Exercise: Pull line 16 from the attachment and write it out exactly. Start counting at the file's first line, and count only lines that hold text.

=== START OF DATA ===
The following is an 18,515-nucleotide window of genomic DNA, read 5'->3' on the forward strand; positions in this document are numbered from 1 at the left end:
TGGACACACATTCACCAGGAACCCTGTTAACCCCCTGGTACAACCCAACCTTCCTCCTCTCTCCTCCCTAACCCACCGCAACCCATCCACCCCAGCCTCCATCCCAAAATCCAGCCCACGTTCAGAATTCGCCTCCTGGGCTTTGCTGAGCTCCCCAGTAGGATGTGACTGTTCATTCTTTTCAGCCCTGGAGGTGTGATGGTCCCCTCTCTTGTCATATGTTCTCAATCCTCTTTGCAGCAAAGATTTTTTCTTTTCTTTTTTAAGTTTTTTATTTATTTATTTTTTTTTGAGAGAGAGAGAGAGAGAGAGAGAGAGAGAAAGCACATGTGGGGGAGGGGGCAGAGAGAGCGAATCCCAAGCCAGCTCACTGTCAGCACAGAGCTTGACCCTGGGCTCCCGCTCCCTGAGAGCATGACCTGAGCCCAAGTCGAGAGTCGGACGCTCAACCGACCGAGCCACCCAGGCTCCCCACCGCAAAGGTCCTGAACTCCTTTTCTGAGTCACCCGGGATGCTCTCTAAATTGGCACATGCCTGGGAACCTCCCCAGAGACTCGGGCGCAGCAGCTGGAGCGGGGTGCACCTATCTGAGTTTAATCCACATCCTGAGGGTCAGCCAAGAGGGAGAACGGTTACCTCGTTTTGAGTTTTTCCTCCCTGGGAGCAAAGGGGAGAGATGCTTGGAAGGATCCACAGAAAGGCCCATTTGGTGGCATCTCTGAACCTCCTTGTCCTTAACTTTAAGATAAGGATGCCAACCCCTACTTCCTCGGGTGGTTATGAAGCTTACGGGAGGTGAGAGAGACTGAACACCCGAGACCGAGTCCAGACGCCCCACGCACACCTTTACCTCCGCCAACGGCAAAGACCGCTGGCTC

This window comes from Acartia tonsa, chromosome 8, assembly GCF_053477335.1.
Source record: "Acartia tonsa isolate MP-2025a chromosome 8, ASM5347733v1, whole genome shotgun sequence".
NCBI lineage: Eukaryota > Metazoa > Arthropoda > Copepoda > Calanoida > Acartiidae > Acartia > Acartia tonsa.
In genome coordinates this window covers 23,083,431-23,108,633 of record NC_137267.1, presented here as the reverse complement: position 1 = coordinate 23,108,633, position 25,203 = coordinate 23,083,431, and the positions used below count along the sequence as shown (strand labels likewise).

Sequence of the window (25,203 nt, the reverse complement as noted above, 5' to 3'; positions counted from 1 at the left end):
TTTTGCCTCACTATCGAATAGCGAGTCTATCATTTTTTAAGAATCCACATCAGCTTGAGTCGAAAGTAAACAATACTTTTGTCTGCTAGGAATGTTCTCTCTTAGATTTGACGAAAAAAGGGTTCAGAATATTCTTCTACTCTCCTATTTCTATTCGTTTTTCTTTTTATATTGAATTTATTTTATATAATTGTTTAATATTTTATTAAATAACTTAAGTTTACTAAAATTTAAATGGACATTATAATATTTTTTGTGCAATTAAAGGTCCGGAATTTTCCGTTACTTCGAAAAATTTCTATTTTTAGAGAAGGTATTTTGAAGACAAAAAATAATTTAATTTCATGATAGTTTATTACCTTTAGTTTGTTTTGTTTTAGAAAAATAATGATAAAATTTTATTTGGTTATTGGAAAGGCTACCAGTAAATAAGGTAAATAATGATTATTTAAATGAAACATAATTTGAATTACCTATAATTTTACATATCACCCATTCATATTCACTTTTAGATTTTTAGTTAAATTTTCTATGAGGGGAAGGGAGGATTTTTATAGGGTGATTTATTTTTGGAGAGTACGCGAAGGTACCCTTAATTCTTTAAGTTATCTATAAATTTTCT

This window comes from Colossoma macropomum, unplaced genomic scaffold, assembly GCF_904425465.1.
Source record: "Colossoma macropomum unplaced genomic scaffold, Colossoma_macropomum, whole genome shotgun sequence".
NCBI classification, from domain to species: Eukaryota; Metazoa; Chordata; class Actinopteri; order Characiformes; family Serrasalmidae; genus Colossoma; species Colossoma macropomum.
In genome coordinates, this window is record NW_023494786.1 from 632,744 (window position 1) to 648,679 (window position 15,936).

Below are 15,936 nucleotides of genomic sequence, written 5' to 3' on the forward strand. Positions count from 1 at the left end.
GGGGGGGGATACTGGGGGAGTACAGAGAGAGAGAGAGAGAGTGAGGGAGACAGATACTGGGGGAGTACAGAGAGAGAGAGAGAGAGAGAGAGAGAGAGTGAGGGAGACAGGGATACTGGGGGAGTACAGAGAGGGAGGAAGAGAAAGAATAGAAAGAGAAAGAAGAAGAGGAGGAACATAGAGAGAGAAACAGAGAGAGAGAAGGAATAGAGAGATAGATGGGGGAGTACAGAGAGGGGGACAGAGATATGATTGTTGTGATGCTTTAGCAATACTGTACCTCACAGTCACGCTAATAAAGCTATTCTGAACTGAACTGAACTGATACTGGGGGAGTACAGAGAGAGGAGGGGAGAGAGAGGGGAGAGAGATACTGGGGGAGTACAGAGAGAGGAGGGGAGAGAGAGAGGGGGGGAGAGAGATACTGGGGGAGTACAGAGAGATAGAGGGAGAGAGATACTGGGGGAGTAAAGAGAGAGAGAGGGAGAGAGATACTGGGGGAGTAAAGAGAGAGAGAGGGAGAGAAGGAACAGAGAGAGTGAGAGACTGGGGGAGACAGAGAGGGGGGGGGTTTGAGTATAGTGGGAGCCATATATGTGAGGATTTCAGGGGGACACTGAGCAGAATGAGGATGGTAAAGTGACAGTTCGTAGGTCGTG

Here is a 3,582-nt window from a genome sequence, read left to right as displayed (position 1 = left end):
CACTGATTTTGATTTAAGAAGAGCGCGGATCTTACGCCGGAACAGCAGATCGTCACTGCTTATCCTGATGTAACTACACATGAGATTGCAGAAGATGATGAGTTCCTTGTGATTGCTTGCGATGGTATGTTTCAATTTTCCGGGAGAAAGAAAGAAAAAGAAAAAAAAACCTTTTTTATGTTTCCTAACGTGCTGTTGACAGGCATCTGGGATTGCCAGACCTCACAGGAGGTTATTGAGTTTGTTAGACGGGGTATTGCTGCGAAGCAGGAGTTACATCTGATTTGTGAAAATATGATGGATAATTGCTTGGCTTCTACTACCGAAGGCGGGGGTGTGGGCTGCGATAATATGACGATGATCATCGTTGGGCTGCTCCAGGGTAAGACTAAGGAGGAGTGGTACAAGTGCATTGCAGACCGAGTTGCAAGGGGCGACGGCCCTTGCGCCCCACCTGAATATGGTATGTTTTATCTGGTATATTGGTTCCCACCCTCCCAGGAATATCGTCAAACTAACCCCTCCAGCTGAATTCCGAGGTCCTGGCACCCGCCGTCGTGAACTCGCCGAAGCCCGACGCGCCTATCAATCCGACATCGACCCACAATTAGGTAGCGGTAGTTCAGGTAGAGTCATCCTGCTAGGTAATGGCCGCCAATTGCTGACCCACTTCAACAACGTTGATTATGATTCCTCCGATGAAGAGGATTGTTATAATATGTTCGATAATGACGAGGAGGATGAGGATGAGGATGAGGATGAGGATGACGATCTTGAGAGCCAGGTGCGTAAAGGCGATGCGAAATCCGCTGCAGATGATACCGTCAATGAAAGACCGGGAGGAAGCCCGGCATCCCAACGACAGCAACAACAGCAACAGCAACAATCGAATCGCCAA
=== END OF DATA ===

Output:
CACTGATTTTGATTTAAGAAGAGCGCGGATCTTACGCCGGAACAGCAGATCGTCACTGCTTATCCTGATGTAACTACACATGAGATTGCAGAAGATGATGAGTTCCTTGTGATTGCTTGCGATGGTATGTTTCAATTTTCCGGGAGAAAGAAAGAAAAAGAAAAAAAAACCTTTTTTATGTTTCCTAACGTGCTGTTGACAGGCATCTGGGATTGCCAGACCTCACAGGAGGTTATTGAGTTTGTTAGACGGGGTATTGCTGCGAAGCAGGAGTTACATCTGATTTGTGAAAATATGATGGATAATTGCTTGGCTTCTACTACCGAAGGCGGGGGTGTGGGCTGCGATAATATGACGATGATCATCGTTGGGCTGCTCCAGGGTAAGACTAAGGAGGAGTGGTACAAGTGCATTGCAGACCGAGTTGCAAGGGGCGACGGCCCTTGCGCCCCACCTGAATATGGTATGTTTTATCTGGTATATTGGTTCCCACCCTCCCAGGAATATCGTCAAACTAACCCCTCCAGCTGAATTCCGAGGTCCTGGCACCCGCCGTCGTGAACTCGCCGAAGCCCGACGCGCCTATCAATCCGACATCGACCCACAATTAGGTAGCGGTAGTTCAGGTAGAGTCATCCTGCTAGGTAATGGCCGCCAATTGCTGACCCACTTCAACAACGTTGATTATGATTCCTCCGATGAAGAGGATTGTTATAATATGTTCGATAATGACGAGGAGGATGAGGATGAGGATGAGGATGAGGATGACGATCTTGAGAGCCAGGTGCGTAAAGGCGATGCGAAATCCGCTGCAGATGATACCGTCAATGAAAGACCGGGAGGAAGCCCGGCATCCCAACGACAGCAACAACAGCAACAGCAACAATCGAATCGCCAA